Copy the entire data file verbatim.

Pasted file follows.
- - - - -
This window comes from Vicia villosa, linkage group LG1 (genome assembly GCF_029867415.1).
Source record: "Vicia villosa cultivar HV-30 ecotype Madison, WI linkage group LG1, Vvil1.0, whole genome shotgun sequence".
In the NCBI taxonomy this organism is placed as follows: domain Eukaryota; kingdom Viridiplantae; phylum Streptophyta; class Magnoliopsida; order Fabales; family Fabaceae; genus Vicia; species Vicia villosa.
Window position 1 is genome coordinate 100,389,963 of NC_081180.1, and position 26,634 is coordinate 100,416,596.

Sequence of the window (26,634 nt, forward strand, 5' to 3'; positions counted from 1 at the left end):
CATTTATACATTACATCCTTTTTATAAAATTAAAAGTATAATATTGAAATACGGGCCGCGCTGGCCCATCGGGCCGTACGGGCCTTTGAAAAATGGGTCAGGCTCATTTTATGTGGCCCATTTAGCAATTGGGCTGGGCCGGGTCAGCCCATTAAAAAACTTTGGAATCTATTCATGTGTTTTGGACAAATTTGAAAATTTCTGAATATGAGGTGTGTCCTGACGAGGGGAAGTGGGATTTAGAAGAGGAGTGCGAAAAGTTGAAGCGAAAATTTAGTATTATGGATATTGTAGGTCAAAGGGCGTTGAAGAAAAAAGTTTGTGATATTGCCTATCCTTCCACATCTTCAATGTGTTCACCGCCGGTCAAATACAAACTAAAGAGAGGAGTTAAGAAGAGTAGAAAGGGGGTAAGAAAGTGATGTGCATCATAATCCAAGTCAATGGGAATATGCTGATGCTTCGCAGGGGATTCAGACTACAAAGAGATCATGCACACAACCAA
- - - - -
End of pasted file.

This window comes from Vicia villosa, linkage group LG1 (genome assembly GCF_029867415.1).
Source record: "Vicia villosa cultivar HV-30 ecotype Madison, WI linkage group LG1, Vvil1.0, whole genome shotgun sequence".
In the NCBI taxonomy this organism is placed as follows: domain Eukaryota; kingdom Viridiplantae; phylum Streptophyta; class Magnoliopsida; order Fabales; family Fabaceae; genus Vicia; species Vicia villosa.
Window position 1 is genome coordinate 100,389,963 of NC_081180.1, and position 26,634 is coordinate 100,416,596.

Sequence of the window (26,634 nt, forward strand, 5' to 3'; positions counted from 1 at the left end):
CATTTATACATTACATCCTTTTTATAAAATTAAAAGTATAATATTGAAATACGGGCCGCGCTGGCCCATCGGGCCGTACGGGCCTTTGAAAAATGGGTCAGGCTCATTTTATGTGGCCCATTTAGCAATTGGGCTGGGCCGGGTCAGCCCATTAAAAAACTTTGGAATCTATTCATGTGTTTTGGACAAATTTGAAAATTTCTGAATATGAGGTGTGTCCTGACGAGGGGAAGTGGGATTTAGAAGAGGAGTGCGAAAAGTTGAAGCGAAAATTTAGTATTATGGATATTGTAGGTCAAAGGGCGTTGAAGAAAAAAGTTTGTGATATTGCCTATCCTTCCACATCTTCAATGTGTTCACCGCCGGTCAAATACAAACTAAAGAGAGGAGTTAAGAAGAGTAGAAAGGGGGTAAGAAAGTGATGTGCATCATAATCCAAGTCAATGGGAATATGCTGATGCTTCGCAGGGGATTCAGACTACAAAGAGATCATGCACACAACCAA